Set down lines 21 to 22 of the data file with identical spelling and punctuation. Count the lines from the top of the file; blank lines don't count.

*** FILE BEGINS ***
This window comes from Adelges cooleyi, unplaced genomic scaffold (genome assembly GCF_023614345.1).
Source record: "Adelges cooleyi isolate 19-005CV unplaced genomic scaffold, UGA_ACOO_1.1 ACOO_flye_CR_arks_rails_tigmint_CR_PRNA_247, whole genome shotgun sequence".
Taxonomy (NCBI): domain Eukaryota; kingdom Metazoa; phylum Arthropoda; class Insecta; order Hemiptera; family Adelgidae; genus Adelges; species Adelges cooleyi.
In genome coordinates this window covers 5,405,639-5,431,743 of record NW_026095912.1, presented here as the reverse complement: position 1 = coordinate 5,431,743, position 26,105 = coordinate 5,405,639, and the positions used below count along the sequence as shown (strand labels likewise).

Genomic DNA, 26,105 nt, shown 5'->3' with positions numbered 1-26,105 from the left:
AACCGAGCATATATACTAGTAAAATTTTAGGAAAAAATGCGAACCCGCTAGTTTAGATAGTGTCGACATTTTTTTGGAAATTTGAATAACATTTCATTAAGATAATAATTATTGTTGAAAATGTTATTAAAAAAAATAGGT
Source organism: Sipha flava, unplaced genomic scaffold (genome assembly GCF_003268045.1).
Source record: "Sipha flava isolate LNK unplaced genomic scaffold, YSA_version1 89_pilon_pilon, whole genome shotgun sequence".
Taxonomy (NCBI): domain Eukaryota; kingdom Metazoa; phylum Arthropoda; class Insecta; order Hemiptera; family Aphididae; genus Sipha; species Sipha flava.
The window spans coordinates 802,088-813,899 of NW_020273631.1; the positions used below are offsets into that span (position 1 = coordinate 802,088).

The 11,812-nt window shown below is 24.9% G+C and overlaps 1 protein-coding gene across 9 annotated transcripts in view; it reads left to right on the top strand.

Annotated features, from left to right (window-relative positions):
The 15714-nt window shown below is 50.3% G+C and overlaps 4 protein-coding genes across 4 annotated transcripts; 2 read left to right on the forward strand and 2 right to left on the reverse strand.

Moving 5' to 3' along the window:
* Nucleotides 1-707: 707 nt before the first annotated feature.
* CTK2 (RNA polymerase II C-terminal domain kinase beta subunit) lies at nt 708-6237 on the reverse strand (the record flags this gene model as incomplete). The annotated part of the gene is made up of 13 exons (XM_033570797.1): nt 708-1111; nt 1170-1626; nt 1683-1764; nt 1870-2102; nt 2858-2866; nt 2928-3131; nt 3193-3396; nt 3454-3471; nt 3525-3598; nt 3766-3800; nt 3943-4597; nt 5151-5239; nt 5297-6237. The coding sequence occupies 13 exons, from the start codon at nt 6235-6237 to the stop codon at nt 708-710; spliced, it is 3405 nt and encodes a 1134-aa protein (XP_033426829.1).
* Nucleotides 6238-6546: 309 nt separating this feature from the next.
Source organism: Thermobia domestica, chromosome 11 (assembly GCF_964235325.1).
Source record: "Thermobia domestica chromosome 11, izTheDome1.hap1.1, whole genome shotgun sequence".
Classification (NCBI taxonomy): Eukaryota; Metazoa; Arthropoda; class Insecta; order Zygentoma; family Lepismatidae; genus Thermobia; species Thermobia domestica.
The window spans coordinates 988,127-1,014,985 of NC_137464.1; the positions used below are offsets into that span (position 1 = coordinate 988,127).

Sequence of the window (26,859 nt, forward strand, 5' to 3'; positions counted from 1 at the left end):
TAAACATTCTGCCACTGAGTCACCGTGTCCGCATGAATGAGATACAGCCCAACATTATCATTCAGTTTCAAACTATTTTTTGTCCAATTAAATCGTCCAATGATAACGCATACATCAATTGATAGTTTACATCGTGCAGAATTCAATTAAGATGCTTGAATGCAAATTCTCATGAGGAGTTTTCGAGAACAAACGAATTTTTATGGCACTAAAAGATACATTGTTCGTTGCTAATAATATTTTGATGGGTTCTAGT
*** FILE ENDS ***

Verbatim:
The window spans coordinates 988,127-1,014,985 of NC_137464.1; the positions used below are offsets into that span (position 1 = coordinate 988,127).

Sequence of the window (26,859 nt, forward strand, 5' to 3'; positions counted from 1 at the left end):